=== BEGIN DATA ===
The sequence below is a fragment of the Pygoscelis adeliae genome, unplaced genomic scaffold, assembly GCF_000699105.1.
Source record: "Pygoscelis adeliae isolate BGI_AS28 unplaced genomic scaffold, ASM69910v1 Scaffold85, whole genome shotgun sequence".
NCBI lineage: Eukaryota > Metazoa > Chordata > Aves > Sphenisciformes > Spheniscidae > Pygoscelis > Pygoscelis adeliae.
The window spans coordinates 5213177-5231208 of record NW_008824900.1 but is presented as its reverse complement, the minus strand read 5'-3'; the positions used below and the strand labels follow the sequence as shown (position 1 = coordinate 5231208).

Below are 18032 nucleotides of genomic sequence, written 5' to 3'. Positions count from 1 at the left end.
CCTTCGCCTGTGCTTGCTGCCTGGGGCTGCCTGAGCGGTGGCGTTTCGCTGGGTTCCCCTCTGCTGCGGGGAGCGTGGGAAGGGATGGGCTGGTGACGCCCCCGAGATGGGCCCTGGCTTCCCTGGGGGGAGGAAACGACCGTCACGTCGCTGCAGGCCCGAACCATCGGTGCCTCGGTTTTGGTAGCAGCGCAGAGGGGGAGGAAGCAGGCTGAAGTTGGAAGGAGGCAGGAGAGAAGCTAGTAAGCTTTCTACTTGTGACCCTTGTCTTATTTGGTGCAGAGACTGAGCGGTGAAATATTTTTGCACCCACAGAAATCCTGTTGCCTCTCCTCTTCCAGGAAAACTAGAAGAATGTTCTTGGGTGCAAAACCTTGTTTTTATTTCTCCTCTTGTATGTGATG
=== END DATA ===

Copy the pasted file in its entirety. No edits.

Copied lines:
The sequence below is a fragment of the Pygoscelis adeliae genome, unplaced genomic scaffold, assembly GCF_000699105.1.
Source record: "Pygoscelis adeliae isolate BGI_AS28 unplaced genomic scaffold, ASM69910v1 Scaffold85, whole genome shotgun sequence".
NCBI lineage: Eukaryota > Metazoa > Chordata > Aves > Sphenisciformes > Spheniscidae > Pygoscelis > Pygoscelis adeliae.
The window spans coordinates 5213177-5231208 of record NW_008824900.1 but is presented as its reverse complement, the minus strand read 5'-3'; the positions used below and the strand labels follow the sequence as shown (position 1 = coordinate 5231208).

Below are 18032 nucleotides of genomic sequence, written 5' to 3'. Positions count from 1 at the left end.
CCTTCGCCTGTGCTTGCTGCCTGGGGCTGCCTGAGCGGTGGCGTTTCGCTGGGTTCCCCTCTGCTGCGGGGAGCGTGGGAAGGGATGGGCTGGTGACGCCCCCGAGATGGGCCCTGGCTTCCCTGGGGGGAGGAAACGACCGTCACGTCGCTGCAGGCCCGAACCATCGGTGCCTCGGTTTTGGTAGCAGCGCAGAGGGGGAGGAAGCAGGCTGAAGTTGGAAGGAGGCAGGAGAGAAGCTAGTAAGCTTTCTACTTGTGACCCTTGTCTTATTTGGTGCAGAGACTGAGCGGTGAAATATTTTTGCACCCACAGAAATCCTGTTGCCTCTCCTCTTCCAGGAAAACTAGAAGAATGTTCTTGGGTGCAAAACCTTGTTTTTATTTCTCCTCTTGTATGTGATG